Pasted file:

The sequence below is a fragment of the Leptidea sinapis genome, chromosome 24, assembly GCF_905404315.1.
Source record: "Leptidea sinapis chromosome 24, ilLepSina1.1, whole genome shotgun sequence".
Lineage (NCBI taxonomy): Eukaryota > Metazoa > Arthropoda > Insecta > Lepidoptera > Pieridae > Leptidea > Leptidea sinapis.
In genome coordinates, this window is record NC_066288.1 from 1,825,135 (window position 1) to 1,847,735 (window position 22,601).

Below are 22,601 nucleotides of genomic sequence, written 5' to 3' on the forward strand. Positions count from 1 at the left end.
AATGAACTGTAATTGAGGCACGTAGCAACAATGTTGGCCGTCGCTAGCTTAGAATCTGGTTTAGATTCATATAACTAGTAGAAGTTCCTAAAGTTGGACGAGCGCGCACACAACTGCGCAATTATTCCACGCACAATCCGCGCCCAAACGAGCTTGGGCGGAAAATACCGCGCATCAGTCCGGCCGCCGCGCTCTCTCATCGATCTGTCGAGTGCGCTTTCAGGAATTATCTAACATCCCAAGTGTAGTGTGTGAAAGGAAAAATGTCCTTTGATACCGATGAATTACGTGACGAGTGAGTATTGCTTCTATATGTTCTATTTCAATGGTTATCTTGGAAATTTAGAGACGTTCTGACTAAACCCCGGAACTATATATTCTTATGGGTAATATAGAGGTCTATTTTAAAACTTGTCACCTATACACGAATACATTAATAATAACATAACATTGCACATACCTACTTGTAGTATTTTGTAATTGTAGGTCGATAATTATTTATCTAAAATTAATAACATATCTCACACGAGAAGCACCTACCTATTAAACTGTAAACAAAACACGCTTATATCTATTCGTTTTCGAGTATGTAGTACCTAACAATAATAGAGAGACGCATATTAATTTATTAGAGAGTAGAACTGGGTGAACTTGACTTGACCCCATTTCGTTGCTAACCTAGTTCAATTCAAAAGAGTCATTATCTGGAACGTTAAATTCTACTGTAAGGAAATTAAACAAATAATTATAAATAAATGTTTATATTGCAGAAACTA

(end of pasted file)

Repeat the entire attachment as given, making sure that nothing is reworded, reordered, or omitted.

The sequence below is a fragment of the Leptidea sinapis genome, chromosome 24, assembly GCF_905404315.1.
Source record: "Leptidea sinapis chromosome 24, ilLepSina1.1, whole genome shotgun sequence".
Lineage (NCBI taxonomy): Eukaryota > Metazoa > Arthropoda > Insecta > Lepidoptera > Pieridae > Leptidea > Leptidea sinapis.
In genome coordinates, this window is record NC_066288.1 from 1,825,135 (window position 1) to 1,847,735 (window position 22,601).

Below are 22,601 nucleotides of genomic sequence, written 5' to 3' on the forward strand. Positions count from 1 at the left end.
AATGAACTGTAATTGAGGCACGTAGCAACAATGTTGGCCGTCGCTAGCTTAGAATCTGGTTTAGATTCATATAACTAGTAGAAGTTCCTAAAGTTGGACGAGCGCGCACACAACTGCGCAATTATTCCACGCACAATCCGCGCCCAAACGAGCTTGGGCGGAAAATACCGCGCATCAGTCCGGCCGCCGCGCTCTCTCATCGATCTGTCGAGTGCGCTTTCAGGAATTATCTAACATCCCAAGTGTAGTGTGTGAAAGGAAAAATGTCCTTTGATACCGATGAATTACGTGACGAGTGAGTATTGCTTCTATATGTTCTATTTCAATGGTTATCTTGGAAATTTAGAGACGTTCTGACTAAACCCCGGAACTATATATTCTTATGGGTAATATAGAGGTCTATTTTAAAACTTGTCACCTATACACGAATACATTAATAATAACATAACATTGCACATACCTACTTGTAGTATTTTGTAATTGTAGGTCGATAATTATTTATCTAAAATTAATAACATATCTCACACGAGAAGCACCTACCTATTAAACTGTAAACAAAACACGCTTATATCTATTCGTTTTCGAGTATGTAGTACCTAACAATAATAGAGAGACGCATATTAATTTATTAGAGAGTAGAACTGGGTGAACTTGACTTGACCCCATTTCGTTGCTAACCTAGTTCAATTCAAAAGAGTCATTATCTGGAACGTTAAATTCTACTGTAAGGAAATTAAACAAATAATTATAAATAAATGTTTATATTGCAGAAACTA